Bladder Cancer Diagnosis and Treatment
Evaluation and diagnostic testing
When patients have symptoms such as microscopic or obvious blood in their urine, urinary frequency/urgency, bladder pain, or fatigue/weight loss that can mimic urinary tract infections, enlargement of the prostate in men, or common lower urinary tract symptoms in women, three tests are typically performed to make a diagnosis:
- First, a urine test called cytology (similar to a Pap smear in women to evaluate for cervical cancer) is performed to detect cancer cells in the urine. This test takes two or three days for a result and in many cases, is inconclusive.
- Most patients will require an imaging test that evaluates the lining of the upper urinary tract (such as a CT scan, MRI, or ultrasound) CT is the preferred test.
- A cystoscopy performed by placing a tiny flexible lighted telescope into the urethra in the clinic and inspecting the urethra and bladder, often in the urologist’s office. If a tumor is seen or a suspicious area is identified, your doctor will then schedule a second cystoscopy to be performed in the operating room under anesthetic to remove the tumor allowing for a diagnosis and in some cases, therapeutic treatment of the tumor by completely removing it. This procedure can also be performed in the clinic setting as part of a surveillance plan for already-diagnosed patients.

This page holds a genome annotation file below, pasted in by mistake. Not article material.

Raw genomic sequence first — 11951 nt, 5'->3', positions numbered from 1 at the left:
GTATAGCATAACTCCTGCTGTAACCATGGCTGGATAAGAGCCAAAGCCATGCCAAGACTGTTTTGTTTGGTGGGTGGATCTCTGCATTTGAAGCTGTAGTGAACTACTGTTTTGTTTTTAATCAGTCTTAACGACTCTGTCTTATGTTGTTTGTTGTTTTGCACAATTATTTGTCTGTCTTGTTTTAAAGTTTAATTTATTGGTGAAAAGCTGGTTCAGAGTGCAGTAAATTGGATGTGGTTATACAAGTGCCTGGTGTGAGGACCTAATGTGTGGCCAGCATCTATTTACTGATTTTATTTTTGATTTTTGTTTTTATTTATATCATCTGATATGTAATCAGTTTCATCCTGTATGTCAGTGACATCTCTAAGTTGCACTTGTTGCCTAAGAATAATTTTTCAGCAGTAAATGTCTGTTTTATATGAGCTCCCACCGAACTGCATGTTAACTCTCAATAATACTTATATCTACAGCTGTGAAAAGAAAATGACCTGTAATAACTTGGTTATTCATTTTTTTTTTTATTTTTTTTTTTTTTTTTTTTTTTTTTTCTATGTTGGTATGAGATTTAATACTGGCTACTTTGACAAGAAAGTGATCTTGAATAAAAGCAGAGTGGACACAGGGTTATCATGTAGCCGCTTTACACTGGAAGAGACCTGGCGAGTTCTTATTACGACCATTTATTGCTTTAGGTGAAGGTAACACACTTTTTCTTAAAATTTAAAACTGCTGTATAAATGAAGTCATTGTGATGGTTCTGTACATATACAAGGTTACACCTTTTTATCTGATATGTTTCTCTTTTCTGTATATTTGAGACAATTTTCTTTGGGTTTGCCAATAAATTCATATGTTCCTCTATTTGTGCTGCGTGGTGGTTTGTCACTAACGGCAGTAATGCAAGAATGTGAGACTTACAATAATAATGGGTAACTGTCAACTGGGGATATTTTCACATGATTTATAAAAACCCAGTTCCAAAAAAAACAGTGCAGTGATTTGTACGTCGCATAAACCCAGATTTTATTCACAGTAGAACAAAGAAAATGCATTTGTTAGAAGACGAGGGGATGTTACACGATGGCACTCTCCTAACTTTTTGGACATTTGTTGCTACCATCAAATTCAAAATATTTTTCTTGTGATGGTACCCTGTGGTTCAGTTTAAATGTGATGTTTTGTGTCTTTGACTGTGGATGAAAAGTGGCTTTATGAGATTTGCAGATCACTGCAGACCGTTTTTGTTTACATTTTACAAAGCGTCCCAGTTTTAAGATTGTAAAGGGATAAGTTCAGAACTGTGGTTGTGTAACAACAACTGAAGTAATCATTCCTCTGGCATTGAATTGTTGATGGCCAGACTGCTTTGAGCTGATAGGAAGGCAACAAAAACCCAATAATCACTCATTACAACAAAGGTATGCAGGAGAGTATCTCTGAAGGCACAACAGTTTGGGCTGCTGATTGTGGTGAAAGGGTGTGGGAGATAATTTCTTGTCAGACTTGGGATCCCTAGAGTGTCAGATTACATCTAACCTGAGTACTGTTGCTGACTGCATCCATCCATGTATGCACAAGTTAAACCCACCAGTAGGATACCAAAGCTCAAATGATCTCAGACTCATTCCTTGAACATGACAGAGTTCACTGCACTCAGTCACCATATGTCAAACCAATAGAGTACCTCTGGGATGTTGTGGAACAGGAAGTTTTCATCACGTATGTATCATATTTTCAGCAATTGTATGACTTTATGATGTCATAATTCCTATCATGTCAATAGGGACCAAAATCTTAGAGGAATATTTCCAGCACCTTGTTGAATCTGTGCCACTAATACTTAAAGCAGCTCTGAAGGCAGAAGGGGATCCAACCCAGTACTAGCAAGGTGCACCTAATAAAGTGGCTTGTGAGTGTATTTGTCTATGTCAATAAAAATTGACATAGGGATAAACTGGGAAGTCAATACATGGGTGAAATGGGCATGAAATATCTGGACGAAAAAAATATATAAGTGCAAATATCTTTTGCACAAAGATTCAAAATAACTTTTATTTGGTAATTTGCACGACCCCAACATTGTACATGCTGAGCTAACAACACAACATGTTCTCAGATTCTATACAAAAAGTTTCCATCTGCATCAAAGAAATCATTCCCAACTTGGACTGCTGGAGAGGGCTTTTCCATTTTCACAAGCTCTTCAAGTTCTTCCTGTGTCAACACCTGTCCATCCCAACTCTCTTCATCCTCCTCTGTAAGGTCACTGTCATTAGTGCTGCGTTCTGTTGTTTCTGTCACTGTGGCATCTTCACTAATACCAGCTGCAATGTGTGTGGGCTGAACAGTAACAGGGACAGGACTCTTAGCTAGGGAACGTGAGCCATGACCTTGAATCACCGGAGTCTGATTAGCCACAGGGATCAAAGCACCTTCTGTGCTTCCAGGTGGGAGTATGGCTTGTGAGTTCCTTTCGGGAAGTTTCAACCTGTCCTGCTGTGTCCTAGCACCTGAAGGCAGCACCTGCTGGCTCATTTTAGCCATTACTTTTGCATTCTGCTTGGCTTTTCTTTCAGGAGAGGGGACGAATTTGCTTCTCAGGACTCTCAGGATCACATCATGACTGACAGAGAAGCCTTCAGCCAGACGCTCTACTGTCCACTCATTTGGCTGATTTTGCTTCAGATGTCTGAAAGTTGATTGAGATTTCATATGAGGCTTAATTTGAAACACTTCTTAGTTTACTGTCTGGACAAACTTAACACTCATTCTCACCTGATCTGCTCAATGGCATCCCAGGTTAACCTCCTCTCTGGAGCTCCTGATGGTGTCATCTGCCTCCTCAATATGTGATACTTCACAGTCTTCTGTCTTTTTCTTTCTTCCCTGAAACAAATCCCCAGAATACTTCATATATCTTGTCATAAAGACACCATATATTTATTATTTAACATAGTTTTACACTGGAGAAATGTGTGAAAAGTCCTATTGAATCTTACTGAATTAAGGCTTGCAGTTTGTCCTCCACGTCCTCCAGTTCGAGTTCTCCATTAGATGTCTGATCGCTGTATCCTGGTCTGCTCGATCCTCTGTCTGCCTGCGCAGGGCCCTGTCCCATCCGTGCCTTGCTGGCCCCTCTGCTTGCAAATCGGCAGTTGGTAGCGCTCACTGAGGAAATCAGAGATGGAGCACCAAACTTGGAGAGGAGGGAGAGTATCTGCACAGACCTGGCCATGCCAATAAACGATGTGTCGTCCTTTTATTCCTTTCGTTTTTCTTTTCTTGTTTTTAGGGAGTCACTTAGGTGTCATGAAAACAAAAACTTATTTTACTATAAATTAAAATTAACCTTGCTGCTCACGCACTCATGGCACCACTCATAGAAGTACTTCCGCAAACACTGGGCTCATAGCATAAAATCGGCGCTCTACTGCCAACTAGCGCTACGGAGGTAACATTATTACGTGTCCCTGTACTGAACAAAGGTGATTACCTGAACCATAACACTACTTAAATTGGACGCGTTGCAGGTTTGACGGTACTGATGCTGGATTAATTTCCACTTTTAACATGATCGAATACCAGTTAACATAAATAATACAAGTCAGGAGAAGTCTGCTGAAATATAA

Patients also benefit by having a molecular pathologist perform a genetic evaluation of their tumor to help guide personalized treatment decisions.
Treatment for bladder cancer is based on the grade/stage of the tumor and may include:
- Repeat bladder scraping to assure that all of the cancer in the bladder is removed*
- Blue Light Cystoscopy with Cysview®
- Injecting chemotherapy into the bladder to help prevent bladder cancer recurrence
- Delivering intravenous chemotherapy
- Radiation therapy
- Clinical Trials
*The T1 stage, in which the tumor has grown from the layer of cells lining the bladder into the connective tissue below, requires complete scraping. In this case, we use the procedure as a restaging tool because recent research indicates the risk of understaging patients with a T1 stage is high. Some will need a more aggressive treatment plan such as neo-adjuvant chemotherapy followed by bladder removal.
We are innovators in the surgical care of patients with bladder cancer, employing robotic and minimally invasive surgery, intracorporeal urinary diversion, bladder replacement surgery, and surgeries designed to minimize the functional impact of bladder removal on the quality of life of patients.
We also perform at least 75 robotic cystectomies annually. This high volume means that our urologic cancer surgeons have the greatest experience in providing optimal care. And because of our multidisciplinary approach to care, we coordinate all treatment including neo-adjuvant chemotherapy prior to surgery and a return to normal life afterward.
Still have questions?
The nurses at Cancer AnswerLine™ have answers. Call 1-800-865-1125 and you'll get a personal response from one of our registered nurses, who have years of experience in caring for people with cancer.